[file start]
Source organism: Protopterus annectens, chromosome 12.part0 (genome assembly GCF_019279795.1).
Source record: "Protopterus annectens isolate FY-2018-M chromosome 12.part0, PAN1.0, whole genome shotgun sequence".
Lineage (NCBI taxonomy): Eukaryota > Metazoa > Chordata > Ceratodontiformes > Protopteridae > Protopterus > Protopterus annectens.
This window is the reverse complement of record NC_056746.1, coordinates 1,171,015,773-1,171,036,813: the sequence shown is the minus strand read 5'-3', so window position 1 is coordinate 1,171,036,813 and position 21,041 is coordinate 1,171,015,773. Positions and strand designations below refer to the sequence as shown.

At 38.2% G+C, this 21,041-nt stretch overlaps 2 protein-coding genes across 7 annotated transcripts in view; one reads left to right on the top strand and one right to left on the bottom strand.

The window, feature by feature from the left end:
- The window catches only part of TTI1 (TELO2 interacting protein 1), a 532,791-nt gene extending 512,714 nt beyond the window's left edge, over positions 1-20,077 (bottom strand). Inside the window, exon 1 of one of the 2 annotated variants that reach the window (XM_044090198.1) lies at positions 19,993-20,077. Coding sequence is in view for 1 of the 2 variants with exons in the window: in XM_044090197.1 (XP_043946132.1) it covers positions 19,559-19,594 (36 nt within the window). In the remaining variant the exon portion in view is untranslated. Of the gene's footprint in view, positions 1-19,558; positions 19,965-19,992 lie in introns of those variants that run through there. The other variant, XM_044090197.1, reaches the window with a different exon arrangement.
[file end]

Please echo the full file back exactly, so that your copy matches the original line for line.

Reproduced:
Source organism: Protopterus annectens, chromosome 12.part0 (genome assembly GCF_019279795.1).
Source record: "Protopterus annectens isolate FY-2018-M chromosome 12.part0, PAN1.0, whole genome shotgun sequence".
Lineage (NCBI taxonomy): Eukaryota > Metazoa > Chordata > Ceratodontiformes > Protopteridae > Protopterus > Protopterus annectens.
This window is the reverse complement of record NC_056746.1, coordinates 1,171,015,773-1,171,036,813: the sequence shown is the minus strand read 5'-3', so window position 1 is coordinate 1,171,036,813 and position 21,041 is coordinate 1,171,015,773. Positions and strand designations below refer to the sequence as shown.

At 38.2% G+C, this 21,041-nt stretch overlaps 2 protein-coding genes across 7 annotated transcripts in view; one reads left to right on the top strand and one right to left on the bottom strand.

The window, feature by feature from the left end:
- The window catches only part of TTI1 (TELO2 interacting protein 1), a 532,791-nt gene extending 512,714 nt beyond the window's left edge, over positions 1-20,077 (bottom strand). Inside the window, exon 1 of one of the 2 annotated variants that reach the window (XM_044090198.1) lies at positions 19,993-20,077. Coding sequence is in view for 1 of the 2 variants with exons in the window: in XM_044090197.1 (XP_043946132.1) it covers positions 19,559-19,594 (36 nt within the window). In the remaining variant the exon portion in view is untranslated. Of the gene's footprint in view, positions 1-19,558; positions 19,965-19,992 lie in introns of those variants that run through there. The other variant, XM_044090197.1, reaches the window with a different exon arrangement.